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Nuremberg prosecutor seizes 63 Hitler works from auction house on forgery suspicions

Twenty-six of the seized works were to be auctioned at Auktionshaus Weidler tomorrow

One of the Hitler-attributed works seized from Auktionshaus Weidler on suspicion of being a fake

The Nuremberg prosecutor yesterday seized 63 paintings, watercolours and drawings attributed to Adolf Hitler from the family-owned Auktionshaus Weidler on suspicion that they are forgeries, the prosecutor’s press officer says.

Auktionshaus Weidler planned to sell 26 of the seized works at a sale in Nuremberg tomorrow, says a spokeswoman for the Nuremberg-Fürth prosecutor’s office. These include a pastel portrait of a young woman and some watercolour mountain landscapes. A further five works attributed to Hitler were not seized and are believed to be genuine, she says. These are still earmarked for tomorrow’s auction, which also includes a vase, a table-cloth and a wicker chair that allegedly belonged to Hitler.

Selling such items is not illegal in Germany unless they include Nazi symbols. The prosecutor is investigating to identify possible individuals who knowingly introduced forged works into the market. The works were brought to the auction house by more than one consignor, the spokeswoman says.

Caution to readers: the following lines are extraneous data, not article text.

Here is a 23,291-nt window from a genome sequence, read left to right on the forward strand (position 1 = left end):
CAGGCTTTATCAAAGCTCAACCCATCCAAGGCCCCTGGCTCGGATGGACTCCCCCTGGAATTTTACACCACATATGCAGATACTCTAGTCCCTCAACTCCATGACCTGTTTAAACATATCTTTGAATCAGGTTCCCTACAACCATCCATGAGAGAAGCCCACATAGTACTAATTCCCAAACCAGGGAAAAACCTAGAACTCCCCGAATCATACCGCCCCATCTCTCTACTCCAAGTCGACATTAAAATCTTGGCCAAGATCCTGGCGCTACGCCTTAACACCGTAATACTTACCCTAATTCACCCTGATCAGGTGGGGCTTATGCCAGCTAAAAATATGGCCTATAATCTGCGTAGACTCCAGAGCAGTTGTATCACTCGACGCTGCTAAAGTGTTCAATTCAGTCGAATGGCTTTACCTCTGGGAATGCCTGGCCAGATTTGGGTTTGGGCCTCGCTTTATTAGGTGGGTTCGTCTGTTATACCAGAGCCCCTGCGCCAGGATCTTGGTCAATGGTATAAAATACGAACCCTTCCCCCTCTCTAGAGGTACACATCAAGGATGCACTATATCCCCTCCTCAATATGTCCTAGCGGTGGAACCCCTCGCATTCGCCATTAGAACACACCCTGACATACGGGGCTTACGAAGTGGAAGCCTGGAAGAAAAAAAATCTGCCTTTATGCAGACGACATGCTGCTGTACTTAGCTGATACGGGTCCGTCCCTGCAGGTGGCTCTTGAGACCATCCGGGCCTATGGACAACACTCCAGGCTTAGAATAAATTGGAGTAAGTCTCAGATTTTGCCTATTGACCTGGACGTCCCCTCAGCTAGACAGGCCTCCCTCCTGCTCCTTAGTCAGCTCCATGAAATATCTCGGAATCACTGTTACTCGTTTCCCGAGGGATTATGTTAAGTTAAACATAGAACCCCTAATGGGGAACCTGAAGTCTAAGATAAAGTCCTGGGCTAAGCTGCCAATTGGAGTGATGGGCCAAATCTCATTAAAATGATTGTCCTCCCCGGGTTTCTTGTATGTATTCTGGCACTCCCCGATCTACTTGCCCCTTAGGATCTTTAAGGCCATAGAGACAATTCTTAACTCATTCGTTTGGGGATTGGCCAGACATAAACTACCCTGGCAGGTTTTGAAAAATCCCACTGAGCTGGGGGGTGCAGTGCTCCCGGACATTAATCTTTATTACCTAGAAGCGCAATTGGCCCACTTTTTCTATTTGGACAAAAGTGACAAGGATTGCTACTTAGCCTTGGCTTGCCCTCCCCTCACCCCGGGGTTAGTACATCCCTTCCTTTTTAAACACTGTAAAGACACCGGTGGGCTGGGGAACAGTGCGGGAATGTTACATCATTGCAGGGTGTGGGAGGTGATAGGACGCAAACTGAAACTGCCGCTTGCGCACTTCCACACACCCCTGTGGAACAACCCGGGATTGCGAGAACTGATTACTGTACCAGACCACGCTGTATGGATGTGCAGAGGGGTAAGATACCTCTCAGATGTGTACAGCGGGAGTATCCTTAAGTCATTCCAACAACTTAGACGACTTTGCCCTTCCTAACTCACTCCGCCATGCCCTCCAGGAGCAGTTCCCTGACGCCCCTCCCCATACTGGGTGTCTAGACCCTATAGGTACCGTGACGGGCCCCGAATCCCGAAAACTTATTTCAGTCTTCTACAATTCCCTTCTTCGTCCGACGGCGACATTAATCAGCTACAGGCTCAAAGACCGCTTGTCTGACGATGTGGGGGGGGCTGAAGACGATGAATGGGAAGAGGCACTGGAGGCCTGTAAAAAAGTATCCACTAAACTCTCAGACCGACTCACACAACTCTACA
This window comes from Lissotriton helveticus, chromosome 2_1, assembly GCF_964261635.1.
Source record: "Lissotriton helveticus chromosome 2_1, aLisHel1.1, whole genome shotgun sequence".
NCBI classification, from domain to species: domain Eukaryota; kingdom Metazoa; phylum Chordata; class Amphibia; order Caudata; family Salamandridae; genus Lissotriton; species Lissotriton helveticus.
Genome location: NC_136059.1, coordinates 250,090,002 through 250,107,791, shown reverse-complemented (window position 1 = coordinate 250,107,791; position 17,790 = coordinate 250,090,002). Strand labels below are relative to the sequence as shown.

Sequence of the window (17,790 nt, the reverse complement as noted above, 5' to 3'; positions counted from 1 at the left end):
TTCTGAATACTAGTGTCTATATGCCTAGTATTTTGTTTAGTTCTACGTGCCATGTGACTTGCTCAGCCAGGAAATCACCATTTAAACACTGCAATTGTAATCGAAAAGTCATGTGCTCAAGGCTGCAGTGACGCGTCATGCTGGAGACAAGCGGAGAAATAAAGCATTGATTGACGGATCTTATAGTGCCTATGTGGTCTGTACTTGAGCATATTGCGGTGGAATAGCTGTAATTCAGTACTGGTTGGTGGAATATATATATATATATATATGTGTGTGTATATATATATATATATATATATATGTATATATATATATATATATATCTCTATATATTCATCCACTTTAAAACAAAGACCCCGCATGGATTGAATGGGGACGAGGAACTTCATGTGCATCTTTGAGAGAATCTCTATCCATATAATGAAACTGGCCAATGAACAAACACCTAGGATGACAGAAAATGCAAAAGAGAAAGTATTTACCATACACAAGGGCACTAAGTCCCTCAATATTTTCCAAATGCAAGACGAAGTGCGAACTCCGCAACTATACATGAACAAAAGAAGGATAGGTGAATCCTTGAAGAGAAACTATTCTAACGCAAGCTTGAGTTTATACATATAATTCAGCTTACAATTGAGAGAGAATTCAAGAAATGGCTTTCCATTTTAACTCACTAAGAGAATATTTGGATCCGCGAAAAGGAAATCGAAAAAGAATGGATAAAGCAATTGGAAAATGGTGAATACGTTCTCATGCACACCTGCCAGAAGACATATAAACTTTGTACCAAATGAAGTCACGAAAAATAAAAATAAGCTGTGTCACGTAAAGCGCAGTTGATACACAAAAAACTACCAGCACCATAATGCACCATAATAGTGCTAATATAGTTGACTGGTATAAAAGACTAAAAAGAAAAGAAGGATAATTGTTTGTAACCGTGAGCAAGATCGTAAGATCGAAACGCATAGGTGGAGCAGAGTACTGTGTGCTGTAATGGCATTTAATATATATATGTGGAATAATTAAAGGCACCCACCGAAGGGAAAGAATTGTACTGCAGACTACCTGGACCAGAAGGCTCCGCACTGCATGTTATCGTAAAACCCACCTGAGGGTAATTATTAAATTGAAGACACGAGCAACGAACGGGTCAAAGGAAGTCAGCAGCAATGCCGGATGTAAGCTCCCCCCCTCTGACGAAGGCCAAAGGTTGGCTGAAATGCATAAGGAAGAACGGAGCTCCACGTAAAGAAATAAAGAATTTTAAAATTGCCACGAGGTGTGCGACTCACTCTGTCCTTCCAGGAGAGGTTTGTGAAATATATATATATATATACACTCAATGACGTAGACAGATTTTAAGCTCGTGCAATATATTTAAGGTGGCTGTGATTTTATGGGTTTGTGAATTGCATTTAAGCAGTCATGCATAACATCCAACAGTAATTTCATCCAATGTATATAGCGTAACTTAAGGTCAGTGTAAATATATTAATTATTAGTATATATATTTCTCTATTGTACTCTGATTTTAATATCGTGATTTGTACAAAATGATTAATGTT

A page from the auction house's catalogue with the seized works crossed through

She adds that Bavarian law enforcers are cooperating with their counterparts in Berlin, where just last month, police seized three watercolours signed A. Hitler on offer at Auktionshaus Kloss on suspicion they were forgeries. Neither auction house is the subject of the investigations. A statement from Auktionshaus Kloss said the company had obtained a certificate of authenticity for the watercolours, which it maintains Hitler painted in 1910 and 1911.

Auktionshaus Weidler has previously sold art attributed to Hitler. Contacted before yesterday’s seizure, the auctioneer Kerstin Weidler said the works on offer in tomorrow’s sale came from private consignors from various countries, including Austria.

“We examine the pictures under ultraviolet light, and sometimes we already have an expert report, which allows a picture to be included in the auction,” she said.

Weidler said the prices of Hitler’s works range from a few hundred euros to €100,000 or more. Buyers, she said, are not right-wing extremists but “people who want to own a piece of world history or make a financial investment.”